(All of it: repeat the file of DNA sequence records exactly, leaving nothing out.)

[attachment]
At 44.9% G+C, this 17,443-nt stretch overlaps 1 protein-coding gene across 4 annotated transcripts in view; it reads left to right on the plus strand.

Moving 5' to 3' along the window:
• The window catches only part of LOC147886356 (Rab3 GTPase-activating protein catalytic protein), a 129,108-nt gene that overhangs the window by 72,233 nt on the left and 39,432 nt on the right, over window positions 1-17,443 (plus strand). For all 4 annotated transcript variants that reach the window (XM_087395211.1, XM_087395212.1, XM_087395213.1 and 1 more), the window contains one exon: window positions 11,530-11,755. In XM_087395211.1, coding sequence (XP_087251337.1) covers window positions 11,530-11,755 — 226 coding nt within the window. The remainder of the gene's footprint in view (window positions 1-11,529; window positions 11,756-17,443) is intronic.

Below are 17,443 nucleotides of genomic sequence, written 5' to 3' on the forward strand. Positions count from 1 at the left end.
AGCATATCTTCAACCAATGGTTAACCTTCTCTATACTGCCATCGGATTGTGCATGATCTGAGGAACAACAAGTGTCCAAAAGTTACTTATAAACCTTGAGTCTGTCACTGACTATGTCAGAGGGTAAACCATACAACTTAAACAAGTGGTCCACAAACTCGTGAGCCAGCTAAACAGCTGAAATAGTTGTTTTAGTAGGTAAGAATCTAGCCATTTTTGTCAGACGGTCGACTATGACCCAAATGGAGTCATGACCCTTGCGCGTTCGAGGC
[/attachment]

At 44.9% G+C, this 17,443-nt stretch overlaps 1 protein-coding gene across 4 annotated transcripts in view; it reads left to right on the plus strand.

Moving 5' to 3' along the window:
• The window catches only part of LOC147886356 (Rab3 GTPase-activating protein catalytic protein), a 129,108-nt gene that overhangs the window by 72,233 nt on the left and 39,432 nt on the right, over window positions 1-17,443 (plus strand). For all 4 annotated transcript variants that reach the window (XM_087395211.1, XM_087395212.1, XM_087395213.1 and 1 more), the window contains one exon: window positions 11,530-11,755. In XM_087395211.1, coding sequence (XP_087251337.1) covers window positions 11,530-11,755 — 226 coding nt within the window. The remainder of the gene's footprint in view (window positions 1-11,529; window positions 11,756-17,443) is intronic.

Below are 17,443 nucleotides of genomic sequence, written 5' to 3' on the forward strand. Positions count from 1 at the left end.
AGCATATCTTCAACCAATGGTTAACCTTCTCTATACTGCCATCGGATTGTGCATGATCTGAGGAACAACAAGTGTCCAAAAGTTACTTATAAACCTTGAGTCTGTCACTGACTATGTCAGAGGGTAAACCATACAACTTAAACAAGTGGTCCACAAACTCGTGAGCCAGCTAAACAGCTGAAATAGTTGTTTTAGTAGGTAAGAATCTAGCCATTTTTGTCAGACGGTCGACTATGACCCAAATGGAGTCATGACCCTTGCGCGTTCGAGGC